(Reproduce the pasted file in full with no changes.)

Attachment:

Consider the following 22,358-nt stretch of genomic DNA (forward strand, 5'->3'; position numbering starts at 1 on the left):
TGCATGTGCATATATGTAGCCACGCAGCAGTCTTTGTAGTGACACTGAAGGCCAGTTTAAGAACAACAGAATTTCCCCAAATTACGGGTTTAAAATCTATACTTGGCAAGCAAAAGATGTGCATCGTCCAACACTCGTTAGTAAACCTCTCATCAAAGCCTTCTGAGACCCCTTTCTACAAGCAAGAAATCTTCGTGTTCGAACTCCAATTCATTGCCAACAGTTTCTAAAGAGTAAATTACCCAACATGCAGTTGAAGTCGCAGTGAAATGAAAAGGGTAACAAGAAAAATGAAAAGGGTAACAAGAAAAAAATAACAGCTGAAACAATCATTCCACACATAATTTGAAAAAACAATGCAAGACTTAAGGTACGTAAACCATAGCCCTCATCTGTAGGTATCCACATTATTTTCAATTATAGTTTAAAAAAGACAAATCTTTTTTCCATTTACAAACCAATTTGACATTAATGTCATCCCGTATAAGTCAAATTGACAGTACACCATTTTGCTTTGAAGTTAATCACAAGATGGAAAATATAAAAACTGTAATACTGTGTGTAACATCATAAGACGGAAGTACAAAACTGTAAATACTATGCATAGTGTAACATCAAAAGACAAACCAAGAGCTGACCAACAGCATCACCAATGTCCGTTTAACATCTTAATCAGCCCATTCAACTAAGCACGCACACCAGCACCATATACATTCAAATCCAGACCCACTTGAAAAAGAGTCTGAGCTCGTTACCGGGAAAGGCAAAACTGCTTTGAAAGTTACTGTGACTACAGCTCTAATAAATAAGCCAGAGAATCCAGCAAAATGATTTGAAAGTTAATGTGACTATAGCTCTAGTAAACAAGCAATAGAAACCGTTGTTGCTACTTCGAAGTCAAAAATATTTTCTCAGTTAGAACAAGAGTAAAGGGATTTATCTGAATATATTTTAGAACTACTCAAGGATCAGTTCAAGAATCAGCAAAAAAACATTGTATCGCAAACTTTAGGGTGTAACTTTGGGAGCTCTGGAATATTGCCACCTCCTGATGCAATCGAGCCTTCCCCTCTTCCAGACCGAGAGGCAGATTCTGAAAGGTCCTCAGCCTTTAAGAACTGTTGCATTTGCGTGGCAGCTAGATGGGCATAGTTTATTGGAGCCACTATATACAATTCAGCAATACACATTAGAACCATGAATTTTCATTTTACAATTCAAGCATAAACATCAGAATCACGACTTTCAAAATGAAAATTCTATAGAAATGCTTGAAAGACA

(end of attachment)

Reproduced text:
Consider the following 22,358-nt stretch of genomic DNA (forward strand, 5'->3'; position numbering starts at 1 on the left):
TGCATGTGCATATATGTAGCCACGCAGCAGTCTTTGTAGTGACACTGAAGGCCAGTTTAAGAACAACAGAATTTCCCCAAATTACGGGTTTAAAATCTATACTTGGCAAGCAAAAGATGTGCATCGTCCAACACTCGTTAGTAAACCTCTCATCAAAGCCTTCTGAGACCCCTTTCTACAAGCAAGAAATCTTCGTGTTCGAACTCCAATTCATTGCCAACAGTTTCTAAAGAGTAAATTACCCAACATGCAGTTGAAGTCGCAGTGAAATGAAAAGGGTAACAAGAAAAATGAAAAGGGTAACAAGAAAAAAATAACAGCTGAAACAATCATTCCACACATAATTTGAAAAAACAATGCAAGACTTAAGGTACGTAAACCATAGCCCTCATCTGTAGGTATCCACATTATTTTCAATTATAGTTTAAAAAAGACAAATCTTTTTTCCATTTACAAACCAATTTGACATTAATGTCATCCCGTATAAGTCAAATTGACAGTACACCATTTTGCTTTGAAGTTAATCACAAGATGGAAAATATAAAAACTGTAATACTGTGTGTAACATCATAAGACGGAAGTACAAAACTGTAAATACTATGCATAGTGTAACATCAAAAGACAAACCAAGAGCTGACCAACAGCATCACCAATGTCCGTTTAACATCTTAATCAGCCCATTCAACTAAGCACGCACACCAGCACCATATACATTCAAATCCAGACCCACTTGAAAAAGAGTCTGAGCTCGTTACCGGGAAAGGCAAAACTGCTTTGAAAGTTACTGTGACTACAGCTCTAATAAATAAGCCAGAGAATCCAGCAAAATGATTTGAAAGTTAATGTGACTATAGCTCTAGTAAACAAGCAATAGAAACCGTTGTTGCTACTTCGAAGTCAAAAATATTTTCTCAGTTAGAACAAGAGTAAAGGGATTTATCTGAATATATTTTAGAACTACTCAAGGATCAGTTCAAGAATCAGCAAAAAAACATTGTATCGCAAACTTTAGGGTGTAACTTTGGGAGCTCTGGAATATTGCCACCTCCTGATGCAATCGAGCCTTCCCCTCTTCCAGACCGAGAGGCAGATTCTGAAAGGTCCTCAGCCTTTAAGAACTGTTGCATTTGCGTGGCAGCTAGATGGGCATAGTTTATTGGAGCCACTATATACAATTCAGCAATACACATTAGAACCATGAATTTTCATTTTACAATTCAAGCATAAACATCAGAATCACGACTTTCAAAATGAAAATTCTATAGAAATGCTTGAAAGACA